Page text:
A Chinese exchange student studying on the democratic island of Taiwan has sought political asylum after live-streaming criticism of Chinese President Xi Jinping’s removal of presidential term-limits last year.
Li Jiabao, 21, made the move after criticizing constitutional changes made by Xi in March 2018 that effectively allow him to rule indefinitely.
“I am in a lot of danger right now, so I am hoping that the Taiwan government will grant me political asylum,” he said. “I also call on the Taiwan government to pass the refugee bill as soon as possible.”
He said he acquired his views by bypassing the complex system of blocks, filters and human censorship known as China’s Great Firewall, and viewing content on social media sites like Twitter and YouTube, which are banned to most Chinese internet users.
“Xi Jinping is taking this country faster and faster in a backwards direction,” Li told RFA, describing himself as “deeply infected” by democratic politics in Taiwan.
“If Taiwan can implement democracy and direct elections, then why can’t China?” he said. “I decided to come out in open opposition to the Communist Party, to dictatorship and to Xi Jinping.”
Li, who hails from the eastern Chinese province of Shandong but who is studying at Taiwan’s Chia Nan University of Pharmacy and Science in Tainan city, used Periscope to make the comments.
He also hit out at a nationwide police operation targeting Chinese human rights lawyers since July 2015, and said he hopes China can one day take the path of democratic reform, as Taiwan once did.
“When Xi Jinping succeeded in eliminating his political rival [jailed former Chongqing party chief] Bo Xilai in 2012, he succeeded in becoming the most powerful politician in China in one step,” Li said.
“Like many other ordinary people, I once had a hankering for the monarchy,” he said.
But he compared China under Xi to an imperial tyranny presiding over an Orwellian dystopia.
He said the “martyrs” who died during the Tiananmen massacre that ended the 1989 student-led pro-democracy movement were all seeking freedom.
Living in fear
While the administration of Democratic Progressive Party (DPP) President Tsai Ing-wen is proud of its human rights record, Taiwan, which has a refugee law in the pipeline, is traditionally wary of granting political asylum to Chinese nationals for fear of triggering a flood of applications.
Li, who has received furious online abuse after his live-streaming session, said he now lives in fear of being kidnapped by Chinese agents operating in Taiwan, and unofficially repatriated to face punishment.
“It’s even possible that I could pay for this with my life,” he said. “I wouldn’t regret it though, because that’s what I chose to do.”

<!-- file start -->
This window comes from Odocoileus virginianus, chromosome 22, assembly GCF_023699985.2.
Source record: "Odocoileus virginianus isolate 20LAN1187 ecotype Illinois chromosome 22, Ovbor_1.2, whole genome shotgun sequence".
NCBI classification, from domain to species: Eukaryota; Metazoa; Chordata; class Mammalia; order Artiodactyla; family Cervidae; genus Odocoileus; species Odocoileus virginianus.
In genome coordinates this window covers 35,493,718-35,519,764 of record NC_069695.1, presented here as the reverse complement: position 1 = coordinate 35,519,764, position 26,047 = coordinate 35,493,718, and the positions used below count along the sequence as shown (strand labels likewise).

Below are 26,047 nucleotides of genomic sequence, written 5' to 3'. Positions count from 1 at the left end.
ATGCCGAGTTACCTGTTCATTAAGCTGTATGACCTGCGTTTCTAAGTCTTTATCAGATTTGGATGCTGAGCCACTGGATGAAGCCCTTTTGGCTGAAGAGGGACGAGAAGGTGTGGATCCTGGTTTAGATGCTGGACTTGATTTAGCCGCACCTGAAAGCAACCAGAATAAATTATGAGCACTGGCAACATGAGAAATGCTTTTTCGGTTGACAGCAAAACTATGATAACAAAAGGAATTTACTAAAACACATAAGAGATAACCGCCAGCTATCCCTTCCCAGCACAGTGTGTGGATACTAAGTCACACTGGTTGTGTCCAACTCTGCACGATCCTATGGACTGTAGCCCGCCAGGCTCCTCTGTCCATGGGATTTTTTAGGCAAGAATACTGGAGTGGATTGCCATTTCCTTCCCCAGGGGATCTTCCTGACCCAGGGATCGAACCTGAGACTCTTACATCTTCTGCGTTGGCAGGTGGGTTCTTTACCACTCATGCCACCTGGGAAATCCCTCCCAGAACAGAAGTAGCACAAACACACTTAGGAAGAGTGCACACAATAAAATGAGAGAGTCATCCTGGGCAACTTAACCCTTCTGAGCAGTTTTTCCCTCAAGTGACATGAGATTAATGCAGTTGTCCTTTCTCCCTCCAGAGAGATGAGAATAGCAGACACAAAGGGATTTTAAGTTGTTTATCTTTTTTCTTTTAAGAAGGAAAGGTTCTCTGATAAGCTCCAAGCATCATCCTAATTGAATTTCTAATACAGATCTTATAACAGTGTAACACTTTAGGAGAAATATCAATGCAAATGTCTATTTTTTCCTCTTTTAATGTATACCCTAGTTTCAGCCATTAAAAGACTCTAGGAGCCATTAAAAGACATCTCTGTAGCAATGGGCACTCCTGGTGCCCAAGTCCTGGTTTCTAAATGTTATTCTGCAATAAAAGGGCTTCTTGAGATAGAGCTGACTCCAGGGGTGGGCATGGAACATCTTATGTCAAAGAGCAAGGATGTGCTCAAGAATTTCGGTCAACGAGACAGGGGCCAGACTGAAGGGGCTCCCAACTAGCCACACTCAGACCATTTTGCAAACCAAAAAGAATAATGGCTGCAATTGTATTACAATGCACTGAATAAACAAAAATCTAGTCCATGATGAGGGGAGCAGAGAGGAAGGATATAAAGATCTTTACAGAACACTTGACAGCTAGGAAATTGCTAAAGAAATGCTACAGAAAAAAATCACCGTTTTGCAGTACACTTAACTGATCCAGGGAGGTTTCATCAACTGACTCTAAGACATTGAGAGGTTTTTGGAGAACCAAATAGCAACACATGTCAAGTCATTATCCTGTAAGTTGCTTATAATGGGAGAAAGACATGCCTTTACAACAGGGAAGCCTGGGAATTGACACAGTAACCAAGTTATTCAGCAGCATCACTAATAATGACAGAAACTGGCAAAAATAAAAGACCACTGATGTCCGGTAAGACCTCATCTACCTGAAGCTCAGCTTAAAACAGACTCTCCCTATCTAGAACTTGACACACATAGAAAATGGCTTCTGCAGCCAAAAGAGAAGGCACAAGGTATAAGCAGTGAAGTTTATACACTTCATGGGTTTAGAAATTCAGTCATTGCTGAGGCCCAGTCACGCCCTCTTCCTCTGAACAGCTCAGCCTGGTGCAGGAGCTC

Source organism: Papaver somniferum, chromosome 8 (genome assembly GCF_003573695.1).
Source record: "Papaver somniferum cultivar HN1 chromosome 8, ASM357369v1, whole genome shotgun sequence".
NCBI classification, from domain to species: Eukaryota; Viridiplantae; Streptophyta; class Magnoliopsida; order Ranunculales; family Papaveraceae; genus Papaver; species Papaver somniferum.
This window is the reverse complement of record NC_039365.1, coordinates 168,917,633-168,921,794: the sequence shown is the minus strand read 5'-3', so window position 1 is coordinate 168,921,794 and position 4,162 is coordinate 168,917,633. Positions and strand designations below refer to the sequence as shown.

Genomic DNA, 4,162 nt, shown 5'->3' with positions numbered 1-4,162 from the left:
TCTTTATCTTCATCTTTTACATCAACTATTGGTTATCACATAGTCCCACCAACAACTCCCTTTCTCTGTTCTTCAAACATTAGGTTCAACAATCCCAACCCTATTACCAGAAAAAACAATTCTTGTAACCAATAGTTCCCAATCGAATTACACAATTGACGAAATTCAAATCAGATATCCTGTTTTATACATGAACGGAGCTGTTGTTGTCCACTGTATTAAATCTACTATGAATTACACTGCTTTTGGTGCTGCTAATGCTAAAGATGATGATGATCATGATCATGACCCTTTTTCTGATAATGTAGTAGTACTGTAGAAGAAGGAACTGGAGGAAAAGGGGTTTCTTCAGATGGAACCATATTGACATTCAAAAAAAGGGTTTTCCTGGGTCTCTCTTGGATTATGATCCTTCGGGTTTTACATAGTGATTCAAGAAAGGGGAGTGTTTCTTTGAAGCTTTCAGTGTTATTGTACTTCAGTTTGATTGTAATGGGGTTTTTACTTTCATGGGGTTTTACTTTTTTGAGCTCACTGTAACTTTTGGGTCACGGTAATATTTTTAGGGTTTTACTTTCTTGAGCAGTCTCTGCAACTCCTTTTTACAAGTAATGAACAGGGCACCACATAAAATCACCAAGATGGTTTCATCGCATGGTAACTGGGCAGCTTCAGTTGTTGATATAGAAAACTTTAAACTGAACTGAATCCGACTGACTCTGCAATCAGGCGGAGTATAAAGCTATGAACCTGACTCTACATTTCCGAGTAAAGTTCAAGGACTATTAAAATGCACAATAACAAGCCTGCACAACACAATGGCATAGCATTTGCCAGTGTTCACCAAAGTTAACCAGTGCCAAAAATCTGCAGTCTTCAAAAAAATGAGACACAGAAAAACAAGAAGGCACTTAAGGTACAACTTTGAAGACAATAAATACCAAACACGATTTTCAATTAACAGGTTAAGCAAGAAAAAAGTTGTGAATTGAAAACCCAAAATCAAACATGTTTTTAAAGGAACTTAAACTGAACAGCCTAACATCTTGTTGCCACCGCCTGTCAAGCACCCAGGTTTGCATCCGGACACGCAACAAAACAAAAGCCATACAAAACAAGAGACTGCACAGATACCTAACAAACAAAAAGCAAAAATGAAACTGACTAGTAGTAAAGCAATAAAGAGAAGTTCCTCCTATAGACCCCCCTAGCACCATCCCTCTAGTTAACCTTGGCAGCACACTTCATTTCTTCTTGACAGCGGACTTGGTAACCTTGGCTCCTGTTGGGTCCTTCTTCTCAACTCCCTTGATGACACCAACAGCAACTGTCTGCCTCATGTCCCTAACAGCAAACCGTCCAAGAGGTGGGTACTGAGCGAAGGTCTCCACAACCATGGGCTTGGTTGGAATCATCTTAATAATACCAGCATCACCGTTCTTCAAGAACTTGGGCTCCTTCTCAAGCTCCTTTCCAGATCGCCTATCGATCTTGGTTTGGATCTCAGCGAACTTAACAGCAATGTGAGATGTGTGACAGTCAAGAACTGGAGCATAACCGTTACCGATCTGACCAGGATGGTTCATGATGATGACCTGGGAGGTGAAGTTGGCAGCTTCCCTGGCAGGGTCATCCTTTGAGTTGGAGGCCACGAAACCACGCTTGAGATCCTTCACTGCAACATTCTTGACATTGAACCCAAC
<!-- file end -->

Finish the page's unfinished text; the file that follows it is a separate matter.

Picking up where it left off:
Li’s current exchange program runs out in July, but he is already under huge pressure from the authorities in China, via his friends and classmates, to go home earlier.
His public criticisms of Xi come amid a very public debate in Taiwan over the Chinese president’s claim that the island should be “unified” with the People’s Republic of China, which has never controlled Taiwan.
But Li takes a view regarded as criminal by Beijing; namely that the island is a totally separate country from China.
“Their two systems are fundamentally different,” he said. “There are cultural differences that spring from the difference between an authoritarian regime and democratic politics.”
“Systemically and culturally, Taiwan is already a totally different country from China,” he said.
President Tsai rejected calls from Xi on Jan. 2 to move towards “unification,” saying that Taiwan’s 23 million people have no wish to give up their sovereignty, and that China should first move towards a democratic system.
In the statement, titled “Letter to our Taiwan compatriots,” Xi was insistent that China must be “unified,” saying that China would make no promises not to use military force to annex the island.
But a recent opinion poll found that more than 80 percent of Taiwanese would reject Xi’s offer to rule the island via the “one country, two systems” model used for the former colonies of Hong Kong and Macau.
Taiwan was ruled as a Japanese colony in the 50 years prior to the end of World War II, but was handed back to the 1911 Republic of China under the Kuomintang (KMT) government as part of Tokyo’s post-war reparation deal.
The island began a transition to democracy following the death of Chiang Kai-shek’s son, President Chiang Ching-kuo, in January 1988, starting with direct elections to the legislature in the early 1990s and culminating in the first direct election of a president, Lee Teng-hui, in 1996.
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